With the return of all five starting offensive linemen and 1,000-yard back, the Ravens figured to be a run-first team in 2015, especially given the major question marks at wide receiver beyond Steve Smith.
Yet halfway through the season, the Ravens remain a more pass-heavy offense, and offensive coordinator Marc Trestman conceded on Tuesday that "we're certainly not where we (want to be)" in terms of running the ball.
"There was a point about four weeks ago when we thought we were moving in the right direction," Trestman said. "We had a couple of very, very productive games running the football, and then it diminished."
Through the first eight games, the Ravens have run the ball on 37 percent of their offensive plays -- with 199 rushes and 339 pass plays (325 passes and 14 sacks). Last year, the Ravens ran on 43.9 percent of their offensive snaps.
Trestman noted that game situations have dictated much of that, although criticism over abandoning the run too quickly when falling behind predate Trestman, who is in his first year with the Ravens. The Ravens ran the ball just four times in the second half against Arizona, but at one point they trailed by 16 points in that game.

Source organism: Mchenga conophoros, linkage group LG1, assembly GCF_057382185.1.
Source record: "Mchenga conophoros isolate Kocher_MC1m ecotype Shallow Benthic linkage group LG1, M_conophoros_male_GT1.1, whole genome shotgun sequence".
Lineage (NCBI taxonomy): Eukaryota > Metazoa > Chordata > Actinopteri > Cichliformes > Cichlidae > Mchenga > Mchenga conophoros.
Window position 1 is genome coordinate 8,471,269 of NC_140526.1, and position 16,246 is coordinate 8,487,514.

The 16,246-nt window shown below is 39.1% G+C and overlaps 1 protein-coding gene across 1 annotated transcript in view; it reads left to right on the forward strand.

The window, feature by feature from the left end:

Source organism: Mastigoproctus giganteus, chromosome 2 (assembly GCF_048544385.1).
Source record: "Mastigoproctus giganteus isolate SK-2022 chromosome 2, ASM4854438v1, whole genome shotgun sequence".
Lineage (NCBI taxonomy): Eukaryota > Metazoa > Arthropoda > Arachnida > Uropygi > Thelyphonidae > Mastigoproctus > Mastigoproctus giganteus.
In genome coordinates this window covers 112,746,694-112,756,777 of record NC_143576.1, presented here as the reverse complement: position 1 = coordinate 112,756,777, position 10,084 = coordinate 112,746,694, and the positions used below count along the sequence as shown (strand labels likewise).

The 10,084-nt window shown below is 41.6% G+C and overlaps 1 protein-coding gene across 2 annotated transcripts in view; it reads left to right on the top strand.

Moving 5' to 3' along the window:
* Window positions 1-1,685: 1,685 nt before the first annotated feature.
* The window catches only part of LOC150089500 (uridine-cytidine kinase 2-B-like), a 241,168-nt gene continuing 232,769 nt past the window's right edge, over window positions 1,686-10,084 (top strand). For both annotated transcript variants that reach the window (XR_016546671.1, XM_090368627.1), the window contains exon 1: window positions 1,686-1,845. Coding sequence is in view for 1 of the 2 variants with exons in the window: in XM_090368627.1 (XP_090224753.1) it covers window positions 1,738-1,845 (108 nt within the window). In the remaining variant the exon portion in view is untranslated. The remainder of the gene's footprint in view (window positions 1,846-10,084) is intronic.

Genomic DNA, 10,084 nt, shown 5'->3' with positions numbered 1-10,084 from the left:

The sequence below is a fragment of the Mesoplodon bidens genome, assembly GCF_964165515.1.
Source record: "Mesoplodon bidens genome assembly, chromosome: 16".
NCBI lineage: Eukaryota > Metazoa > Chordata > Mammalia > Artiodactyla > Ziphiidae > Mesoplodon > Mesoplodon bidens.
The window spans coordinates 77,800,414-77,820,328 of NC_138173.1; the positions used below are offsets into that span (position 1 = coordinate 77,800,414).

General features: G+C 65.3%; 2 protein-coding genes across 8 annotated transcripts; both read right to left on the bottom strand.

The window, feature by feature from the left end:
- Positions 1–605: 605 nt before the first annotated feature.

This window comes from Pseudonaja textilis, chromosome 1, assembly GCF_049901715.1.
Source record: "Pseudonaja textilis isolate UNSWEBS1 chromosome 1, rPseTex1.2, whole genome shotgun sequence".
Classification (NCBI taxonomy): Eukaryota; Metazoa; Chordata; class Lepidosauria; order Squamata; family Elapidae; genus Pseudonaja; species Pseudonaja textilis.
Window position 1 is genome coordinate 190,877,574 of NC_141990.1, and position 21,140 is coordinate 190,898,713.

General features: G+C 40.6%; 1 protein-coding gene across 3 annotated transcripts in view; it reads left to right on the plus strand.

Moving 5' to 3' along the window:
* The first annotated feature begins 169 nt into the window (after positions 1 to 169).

But even against San Diego, which entered the game with the 31st-ranked run defense, the Ravens looked to pass first. In the second quarter of that game, not counting a kneel-down by Joe Flacco to end the half, the Ravens had 11 offensive plays -- one run and 10 passes.
Then in the third quarter, with the Ravens backed up near their own end zone, they picked up 13 yards on three straight running plays. With a new set of downs and out of the shadow of the goalpost, the Ravens ran three straight pass plays -- two incompletions sandwiched around a sack, and had to punt. The Ravens finished the game with 72 rushing yards on 25 carries -- just a 2.9-yard average against one of the worst run defenses in the league. So it's not as if the Ravens were shredding the Chargers on the ground.
For the year, the Ravens rank 19th in the league in rushing yards per play (3.99), though Justin Forsett ranks sixth in the league with 562 yards and is on pace for another 1,000-yard season.
Trestman noted that during the bye week, the run game will be a point of emphasis as coaches prepare for the second half of the season.
"That will be one of our projects this week is to take a look at what we’re doing running the football. ... We're going to take a good, hard look at everything," he said.
"Certainly, we want to be more productive … It’s not how many times we run, but it’s the production we have when we’re running the football, and we want to do better.”